It all began with a raven…

Sometimes we find ourselves rising from the ashes when all we really meant to do was get a bit of a tan. So it was for my first phoenix carving and like so many other northern tales, it all begins with a Raven…


I was a couple of years out of sculpture school and living in the two yurts I’d built and moved on top of the hill behind the little community of Dogpatch were I grew up. I was care-taking a neighbors place in exchange for squatters rights.

The larger yurt doubled as studio, cool looking and useful junk storage, and kitchen. I’d made a small wood stove with a soapstone oven built of slabs from salvaged sinks. It worked as both an updraft and downdraft stove and I’d made an angle iron frame inside the bottom of the firebox with a grate in it. Attached to the frame were two rods with hooked upper ends protruding through the top of the stove. With a makeshift, bike sprocket, ratcheting crank suspended from a yurt rafter and hooked into these rods, I could raise the glowing coals to just under the cooking surface. This way, cooking supper didn’t cook me out house and home as well.

Well, that stove was the tool I intended to use to make my new raven carving it’s requisite black – and all without instructions to tell me just how deep the coals should be, how long to leave it in and how often to turn it. I of course thought I was checking it regularly enough, but despite my best intention, it got a wee bit blacker than planned. The legs were ashes and smoke and it had taken on a simpler shape overall. Well, always one to see opportunity in disguise, my first phoenix and I were soon found rising to the occasion.

Back at Naguib School I’d spent time drawing at an animal sanctuary. I had watched a raven as it perched on a branch with it’s head back over it’s shoulders eyeing me. I modeled that pose life-size in clay, made a plaster mold and cast it in blue-black paper. My parents have that sculpture and this raven carving had started in a similar pose. It no longer had the means to perch upon it’s branch. My experiment had gone belly up and that’s how I mounted it, with marble egg nestled in it’s breast.

That winter, I entered it into a Fairbanks area art show but despite it’s jurors choice and UAF museum purchase prize, I expect it now lies lurking with dusty mammoth bones, deep in the catacombs of the Museum of the North.

And so began a phoenix phase. I probably saw them everywhere. It’s a wonder I stayed warm in the winter. When I split firewood, it seemed every other piece went into a carving pile.


My yurts sat among the aspen and birch trees whose small seed scales littered the snow each winter. Their classic fleur-de-lis shape suggests a rising phoenix and became the inspiration for a series of carvings. I’d “salvaged” a couple of arcs of a hollow cottonwood log from my neighbors firewood pile which I  carved and burned through multiple iterations before they were finally abandoned as “finished.”

While I was working on these  in 1984, I was chosen as one of six sculptors to make pieces for the UAF campus. We each got to choose the location for our sculpture. I think I was the only one to choose an indoor spot. Ron Senungetuk, one of my teachers, made a teak timber sculpture for outside the library. He knew where I could find an old untreated cedar telephone pole and we went together to get some sections.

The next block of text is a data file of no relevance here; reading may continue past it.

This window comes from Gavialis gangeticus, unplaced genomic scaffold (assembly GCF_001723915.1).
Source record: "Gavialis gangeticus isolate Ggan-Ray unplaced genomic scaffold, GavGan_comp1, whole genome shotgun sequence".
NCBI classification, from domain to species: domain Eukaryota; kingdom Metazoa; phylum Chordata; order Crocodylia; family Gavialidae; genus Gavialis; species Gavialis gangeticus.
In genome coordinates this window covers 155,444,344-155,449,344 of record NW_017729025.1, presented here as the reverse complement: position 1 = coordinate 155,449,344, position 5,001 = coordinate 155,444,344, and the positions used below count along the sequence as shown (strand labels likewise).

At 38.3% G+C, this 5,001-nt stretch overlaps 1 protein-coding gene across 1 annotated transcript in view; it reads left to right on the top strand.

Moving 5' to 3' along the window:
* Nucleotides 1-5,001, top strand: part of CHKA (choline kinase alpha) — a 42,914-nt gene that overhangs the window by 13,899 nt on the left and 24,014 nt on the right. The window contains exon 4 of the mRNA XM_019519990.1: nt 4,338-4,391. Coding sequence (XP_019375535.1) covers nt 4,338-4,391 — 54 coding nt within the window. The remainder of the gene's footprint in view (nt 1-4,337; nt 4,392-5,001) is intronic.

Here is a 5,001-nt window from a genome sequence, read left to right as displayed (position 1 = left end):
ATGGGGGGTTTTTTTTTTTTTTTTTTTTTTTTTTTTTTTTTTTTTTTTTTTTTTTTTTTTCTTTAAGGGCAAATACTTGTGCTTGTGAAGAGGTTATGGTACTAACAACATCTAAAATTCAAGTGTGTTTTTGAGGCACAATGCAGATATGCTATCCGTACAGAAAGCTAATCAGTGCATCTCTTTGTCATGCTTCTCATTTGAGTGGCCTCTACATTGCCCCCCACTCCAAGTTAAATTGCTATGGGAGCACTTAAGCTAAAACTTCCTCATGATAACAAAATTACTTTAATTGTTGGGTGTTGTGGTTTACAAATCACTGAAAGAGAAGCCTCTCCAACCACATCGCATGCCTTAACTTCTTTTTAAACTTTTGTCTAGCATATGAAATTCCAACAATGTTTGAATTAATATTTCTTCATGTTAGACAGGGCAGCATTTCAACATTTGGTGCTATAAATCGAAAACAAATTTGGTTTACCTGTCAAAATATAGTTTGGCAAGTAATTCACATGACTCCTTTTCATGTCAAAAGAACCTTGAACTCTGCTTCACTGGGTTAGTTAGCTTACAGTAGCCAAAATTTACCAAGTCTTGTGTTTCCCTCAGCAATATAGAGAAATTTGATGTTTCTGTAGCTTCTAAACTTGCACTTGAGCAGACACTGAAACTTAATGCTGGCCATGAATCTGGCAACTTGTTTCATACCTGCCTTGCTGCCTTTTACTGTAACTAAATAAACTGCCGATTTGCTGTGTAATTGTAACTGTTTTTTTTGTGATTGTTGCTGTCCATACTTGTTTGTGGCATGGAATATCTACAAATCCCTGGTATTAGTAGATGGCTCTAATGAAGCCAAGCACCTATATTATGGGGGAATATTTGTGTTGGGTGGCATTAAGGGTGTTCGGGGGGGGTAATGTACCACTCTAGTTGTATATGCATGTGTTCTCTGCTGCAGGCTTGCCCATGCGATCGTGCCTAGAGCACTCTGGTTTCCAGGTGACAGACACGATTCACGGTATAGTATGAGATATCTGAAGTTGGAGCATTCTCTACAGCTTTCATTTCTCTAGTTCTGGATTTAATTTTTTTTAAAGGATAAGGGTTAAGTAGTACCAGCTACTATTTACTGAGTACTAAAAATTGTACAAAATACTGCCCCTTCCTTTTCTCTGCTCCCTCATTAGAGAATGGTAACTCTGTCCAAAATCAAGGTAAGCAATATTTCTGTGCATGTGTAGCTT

I brought mine home to the woods outside my yurts where I carved and burned and carved and burned. That phoenix now stands on it’s steel base in the entry to the Great Hall. Often when I visit, I glance either way to see that I’m alone and hugging the wooden base, I give it a bit of a turn on it’s hidden swivel to add some spice to the lives of  observant passers by.

After a fifteen year hiatus-phoenixia in Tennessee and North Carolina, Ranja and I moved back to Alaska where the winter solstice is cause for celebration and a fine time for a party. We livened the winter evening with fires sculptures and other treats. My first fire sculpture was a phoenix. Made from a leftover piece of a wide, beetle kill spruce board, it made a large wooden silhouette with fanning wood chip feathers and egg of ice mounted within it’s breast.

After the fire died down, we all went into the workshop where a large woolen rug was spread upon the floor under circling hay bales.  People sat and gazed inward upon a large blue egg that lay nestled in it’s beach stick and yarrow bower. In the meantime, I snuck off to the loft. The orange flame-shaped candles flickered and all was quiet in the darkened room.

From the shadows came the voice of my daughter reading her phoenix poem and at just the right time, the egg began to rock.

“…From the egg within the ashes, The phoenix rose again.”

It’s two halves fell open and an orange phoenix looked sleepily about before spreading it’s wings and rising into the darkness of the hammerbeam ceiling to the surprise and delight of all.

And so for now the tale ends, with lessons learned and wood transformed. We rise with gusto as life bids, and leave the tans for fainter hearts.

The chips are flying… don’t miss another moment.

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